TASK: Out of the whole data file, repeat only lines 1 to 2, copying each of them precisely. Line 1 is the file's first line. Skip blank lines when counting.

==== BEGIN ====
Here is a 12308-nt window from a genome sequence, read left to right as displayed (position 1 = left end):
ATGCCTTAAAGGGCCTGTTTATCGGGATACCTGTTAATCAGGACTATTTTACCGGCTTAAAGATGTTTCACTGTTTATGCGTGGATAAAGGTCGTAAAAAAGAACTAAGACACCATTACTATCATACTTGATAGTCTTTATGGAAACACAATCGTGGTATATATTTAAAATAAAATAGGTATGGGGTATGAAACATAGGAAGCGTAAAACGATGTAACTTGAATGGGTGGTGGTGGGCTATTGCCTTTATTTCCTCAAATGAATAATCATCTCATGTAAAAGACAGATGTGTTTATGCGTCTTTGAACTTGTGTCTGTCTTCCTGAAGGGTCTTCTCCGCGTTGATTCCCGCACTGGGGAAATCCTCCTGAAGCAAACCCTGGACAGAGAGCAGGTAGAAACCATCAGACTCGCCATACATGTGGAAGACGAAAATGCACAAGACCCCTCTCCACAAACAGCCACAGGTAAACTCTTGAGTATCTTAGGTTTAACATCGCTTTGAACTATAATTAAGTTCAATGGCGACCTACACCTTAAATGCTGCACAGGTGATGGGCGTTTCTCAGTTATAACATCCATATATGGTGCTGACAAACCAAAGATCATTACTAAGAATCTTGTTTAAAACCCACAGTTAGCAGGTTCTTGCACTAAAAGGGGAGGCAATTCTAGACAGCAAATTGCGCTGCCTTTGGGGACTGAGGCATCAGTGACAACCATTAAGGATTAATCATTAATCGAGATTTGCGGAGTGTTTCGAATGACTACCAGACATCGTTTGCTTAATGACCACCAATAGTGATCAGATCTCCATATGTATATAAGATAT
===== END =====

Here is a 12308-nt window from a genome sequence, read left to right as displayed (position 1 = left end):
ATGCCTTAAAGGGCCTGTTTATCGGGATACCTGTTAATCAGGACTATTTTACCGGCTTAAAGATGTTTCACTGTTTATGCGTGGATAAAGGTCGTAAAAAAGAACTAAGACACCATTACTATCATACTTGATAGTCTTTATGGAAACACAATCGTGGTATATATTTAAAATAAAATAGGTATGGGGTATGAAACATAGGAAGCGTAAAACGATGTAACTTGAATGGGTGGTGGTGGGCTATTGCCTTTATTTCCTCAAATGAATAATCATCTCATGTAAAAGACAGATGTGTTTATGCGTCTTTGAACTTGTGTCTGTCTTCCTGAAGGGTCTTCTCCGCGTTGATTCCCGCACTGGGGAAATCCTCCTGAAGCAAACCCTGGACAGAGAGCAGGTAGAAACCATCAGACTCGCCATACATGTGGAAGACGAAAATGCACAAGACCCCTCTCCACAAACAGCCACAGGTAAACTCTTGAGTATCTTAGGTTTAACATCGCTTTGAACTATAATTAAGTTCAATGGCGACCTACACCTTAAATGCTGCACAGGTGATGGGCGTTTCTCAGTTATAACATCCATATATGGTGCTGACAAACCAAAGATCATTACTAAGAATCTTGTTTAAAACCCACAGTTAGCAGGTTCTTGCACTAAAAGGGGAGGCAATTCTAGACAGCAAATTGCGCTGCCTTTGGGGACTGAGGCATCAGTGACAACCATTAAGGATTAATCATTAATCGAGATTTGCGGAGTGTTTCGAATGACTACCAGACATCGTTTGCTTAATGACCACCAATAGTGATCAGATCTCCATATGTATATAAGATAT